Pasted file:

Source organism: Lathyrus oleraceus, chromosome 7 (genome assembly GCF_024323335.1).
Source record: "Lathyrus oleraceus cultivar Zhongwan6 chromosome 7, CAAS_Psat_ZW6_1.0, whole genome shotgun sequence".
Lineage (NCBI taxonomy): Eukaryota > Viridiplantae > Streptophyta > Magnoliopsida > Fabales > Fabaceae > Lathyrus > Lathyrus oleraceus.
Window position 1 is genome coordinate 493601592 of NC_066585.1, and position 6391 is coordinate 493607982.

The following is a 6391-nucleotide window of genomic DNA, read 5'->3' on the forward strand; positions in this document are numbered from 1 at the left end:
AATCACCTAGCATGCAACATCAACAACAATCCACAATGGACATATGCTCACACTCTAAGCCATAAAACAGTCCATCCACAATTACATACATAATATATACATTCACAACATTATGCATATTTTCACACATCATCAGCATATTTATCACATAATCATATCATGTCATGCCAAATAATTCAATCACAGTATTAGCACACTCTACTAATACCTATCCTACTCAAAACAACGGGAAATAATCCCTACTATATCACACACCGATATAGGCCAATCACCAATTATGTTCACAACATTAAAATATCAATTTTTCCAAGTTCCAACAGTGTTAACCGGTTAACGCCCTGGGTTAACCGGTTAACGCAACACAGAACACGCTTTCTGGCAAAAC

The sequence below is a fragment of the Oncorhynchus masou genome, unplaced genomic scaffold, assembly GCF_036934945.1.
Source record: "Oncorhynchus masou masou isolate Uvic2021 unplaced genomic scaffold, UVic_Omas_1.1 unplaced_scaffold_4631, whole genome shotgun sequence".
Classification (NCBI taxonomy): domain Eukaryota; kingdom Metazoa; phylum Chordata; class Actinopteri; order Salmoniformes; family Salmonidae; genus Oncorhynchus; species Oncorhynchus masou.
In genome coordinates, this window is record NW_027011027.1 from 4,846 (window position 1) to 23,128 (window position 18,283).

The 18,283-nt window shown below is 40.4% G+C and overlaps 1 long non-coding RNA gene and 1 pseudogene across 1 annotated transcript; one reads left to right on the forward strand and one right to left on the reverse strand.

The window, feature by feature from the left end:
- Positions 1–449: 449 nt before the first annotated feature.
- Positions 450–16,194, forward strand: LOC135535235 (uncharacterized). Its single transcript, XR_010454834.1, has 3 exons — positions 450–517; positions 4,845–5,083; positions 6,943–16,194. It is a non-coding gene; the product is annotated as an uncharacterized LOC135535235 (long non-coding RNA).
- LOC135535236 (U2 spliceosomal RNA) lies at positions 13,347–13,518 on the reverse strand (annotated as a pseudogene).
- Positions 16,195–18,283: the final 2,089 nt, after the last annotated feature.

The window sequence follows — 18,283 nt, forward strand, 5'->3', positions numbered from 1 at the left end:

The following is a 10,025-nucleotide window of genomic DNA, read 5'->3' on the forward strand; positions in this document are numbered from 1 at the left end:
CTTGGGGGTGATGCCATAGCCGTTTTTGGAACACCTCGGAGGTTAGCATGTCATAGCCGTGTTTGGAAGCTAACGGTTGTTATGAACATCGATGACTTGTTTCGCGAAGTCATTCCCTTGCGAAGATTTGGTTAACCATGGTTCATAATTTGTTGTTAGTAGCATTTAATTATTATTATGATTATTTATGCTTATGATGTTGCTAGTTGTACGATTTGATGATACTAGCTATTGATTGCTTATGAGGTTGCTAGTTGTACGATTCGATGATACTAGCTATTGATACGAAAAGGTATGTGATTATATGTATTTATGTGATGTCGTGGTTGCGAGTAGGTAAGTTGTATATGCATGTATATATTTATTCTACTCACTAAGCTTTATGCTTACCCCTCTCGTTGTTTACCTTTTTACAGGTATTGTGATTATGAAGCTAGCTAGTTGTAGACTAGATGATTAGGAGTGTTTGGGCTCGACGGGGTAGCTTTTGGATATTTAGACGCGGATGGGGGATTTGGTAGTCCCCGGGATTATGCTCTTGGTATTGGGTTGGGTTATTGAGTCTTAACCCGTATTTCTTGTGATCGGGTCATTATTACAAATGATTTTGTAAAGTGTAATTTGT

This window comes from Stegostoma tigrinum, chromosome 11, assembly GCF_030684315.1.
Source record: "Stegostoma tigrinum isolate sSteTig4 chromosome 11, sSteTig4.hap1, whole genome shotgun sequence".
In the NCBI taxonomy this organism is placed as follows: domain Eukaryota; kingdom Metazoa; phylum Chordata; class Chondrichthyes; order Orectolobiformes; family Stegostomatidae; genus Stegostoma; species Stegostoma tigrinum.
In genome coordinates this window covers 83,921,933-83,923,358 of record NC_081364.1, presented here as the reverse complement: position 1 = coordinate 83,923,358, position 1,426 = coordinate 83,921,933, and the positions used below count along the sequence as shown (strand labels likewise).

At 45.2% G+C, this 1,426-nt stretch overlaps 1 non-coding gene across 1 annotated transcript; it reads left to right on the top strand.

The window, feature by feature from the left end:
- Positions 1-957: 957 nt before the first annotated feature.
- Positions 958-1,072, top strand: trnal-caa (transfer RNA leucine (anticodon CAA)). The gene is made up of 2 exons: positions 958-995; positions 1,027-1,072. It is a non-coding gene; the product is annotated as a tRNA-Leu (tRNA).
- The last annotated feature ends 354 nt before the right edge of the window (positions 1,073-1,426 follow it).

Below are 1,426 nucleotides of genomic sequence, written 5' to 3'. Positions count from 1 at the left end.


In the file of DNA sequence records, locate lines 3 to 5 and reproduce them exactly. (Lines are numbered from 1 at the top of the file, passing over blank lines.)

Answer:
Lineage (NCBI taxonomy): Eukaryota > Viridiplantae > Streptophyta > Magnoliopsida > Fabales > Fabaceae > Lathyrus > Lathyrus oleraceus.
Window position 1 is genome coordinate 493601592 of NC_066585.1, and position 6391 is coordinate 493607982.

The following is a 6391-nucleotide window of genomic DNA, read 5'->3' on the forward strand; positions in this document are numbered from 1 at the left end: